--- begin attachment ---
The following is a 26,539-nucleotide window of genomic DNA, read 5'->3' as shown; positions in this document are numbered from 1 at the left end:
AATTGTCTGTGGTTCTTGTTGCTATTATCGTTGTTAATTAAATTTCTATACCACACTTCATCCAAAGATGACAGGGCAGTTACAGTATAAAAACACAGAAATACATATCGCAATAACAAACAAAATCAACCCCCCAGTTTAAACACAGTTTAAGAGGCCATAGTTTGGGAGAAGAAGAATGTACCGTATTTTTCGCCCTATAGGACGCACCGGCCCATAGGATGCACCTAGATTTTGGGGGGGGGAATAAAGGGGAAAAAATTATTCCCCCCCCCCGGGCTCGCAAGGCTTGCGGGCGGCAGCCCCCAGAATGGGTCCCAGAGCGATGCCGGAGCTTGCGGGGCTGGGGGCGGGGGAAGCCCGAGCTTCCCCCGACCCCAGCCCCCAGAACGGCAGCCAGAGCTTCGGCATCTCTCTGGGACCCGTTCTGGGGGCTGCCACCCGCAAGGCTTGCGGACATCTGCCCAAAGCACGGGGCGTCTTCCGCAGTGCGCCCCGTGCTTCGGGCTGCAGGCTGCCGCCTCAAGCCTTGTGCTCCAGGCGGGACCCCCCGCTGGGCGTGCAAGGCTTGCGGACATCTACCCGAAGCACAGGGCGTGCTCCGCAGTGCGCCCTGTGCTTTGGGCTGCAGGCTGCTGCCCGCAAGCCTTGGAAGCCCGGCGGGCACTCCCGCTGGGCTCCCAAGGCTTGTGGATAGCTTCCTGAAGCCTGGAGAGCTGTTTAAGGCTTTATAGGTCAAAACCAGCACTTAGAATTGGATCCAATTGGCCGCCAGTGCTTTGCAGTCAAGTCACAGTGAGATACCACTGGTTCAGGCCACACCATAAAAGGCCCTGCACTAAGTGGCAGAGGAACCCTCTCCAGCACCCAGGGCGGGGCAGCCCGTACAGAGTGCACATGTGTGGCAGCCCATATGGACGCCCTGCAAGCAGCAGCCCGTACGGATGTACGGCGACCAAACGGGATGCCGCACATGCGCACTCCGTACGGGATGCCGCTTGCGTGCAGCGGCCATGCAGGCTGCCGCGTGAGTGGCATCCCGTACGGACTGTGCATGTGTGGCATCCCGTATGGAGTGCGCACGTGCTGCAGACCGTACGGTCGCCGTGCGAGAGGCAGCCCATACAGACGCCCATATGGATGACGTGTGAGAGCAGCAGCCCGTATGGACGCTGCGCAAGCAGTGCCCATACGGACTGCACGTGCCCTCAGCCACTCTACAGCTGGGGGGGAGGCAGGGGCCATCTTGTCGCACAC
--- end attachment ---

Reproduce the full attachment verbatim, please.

The following is a 26,539-nucleotide window of genomic DNA, read 5'->3' as shown; positions in this document are numbered from 1 at the left end:
AATTGTCTGTGGTTCTTGTTGCTATTATCGTTGTTAATTAAATTTCTATACCACACTTCATCCAAAGATGACAGGGCAGTTACAGTATAAAAACACAGAAATACATATCGCAATAACAAACAAAATCAACCCCCCAGTTTAAACACAGTTTAAGAGGCCATAGTTTGGGAGAAGAAGAATGTACCGTATTTTTCGCCCTATAGGACGCACCGGCCCATAGGATGCACCTAGATTTTGGGGGGGGGAATAAAGGGGAAAAAATTATTCCCCCCCCCCGGGCTCGCAAGGCTTGCGGGCGGCAGCCCCCAGAATGGGTCCCAGAGCGATGCCGGAGCTTGCGGGGCTGGGGGCGGGGGAAGCCCGAGCTTCCCCCGACCCCAGCCCCCAGAACGGCAGCCAGAGCTTCGGCATCTCTCTGGGACCCGTTCTGGGGGCTGCCACCCGCAAGGCTTGCGGACATCTGCCCAAAGCACGGGGCGTCTTCCGCAGTGCGCCCCGTGCTTCGGGCTGCAGGCTGCCGCCTCAAGCCTTGTGCTCCAGGCGGGACCCCCCGCTGGGCGTGCAAGGCTTGCGGACATCTACCCGAAGCACAGGGCGTGCTCCGCAGTGCGCCCTGTGCTTTGGGCTGCAGGCTGCTGCCCGCAAGCCTTGGAAGCCCGGCGGGCACTCCCGCTGGGCTCCCAAGGCTTGTGGATAGCTTCCTGAAGCCTGGAGAGCTGTTTAAGGCTTTATAGGTCAAAACCAGCACTTAGAATTGGATCCAATTGGCCGCCAGTGCTTTGCAGTCAAGTCACAGTGAGATACCACTGGTTCAGGCCACACCATAAAAGGCCCTGCACTAAGTGGCAGAGGAACCCTCTCCAGCACCCAGGGCGGGGCAGCCCGTACAGAGTGCACATGTGTGGCAGCCCATATGGACGCCCTGCAAGCAGCAGCCCGTACGGATGTACGGCGACCAAACGGGATGCCGCACATGCGCACTCCGTACGGGATGCCGCTTGCGTGCAGCGGCCATGCAGGCTGCCGCGTGAGTGGCATCCCGTACGGACTGTGCATGTGTGGCATCCCGTATGGAGTGCGCACGTGCTGCAGACCGTACGGTCGCCGTGCGAGAGGCAGCCCATACAGACGCCCATATGGATGACGTGTGAGAGCAGCAGCCCGTATGGACGCTGCGCAAGCAGTGCCCATACGGACTGCACGTGCCCTCAGCCACTCTACAGCTGGGGGGGAGGCAGGGGCCATCTTGTCGCACAC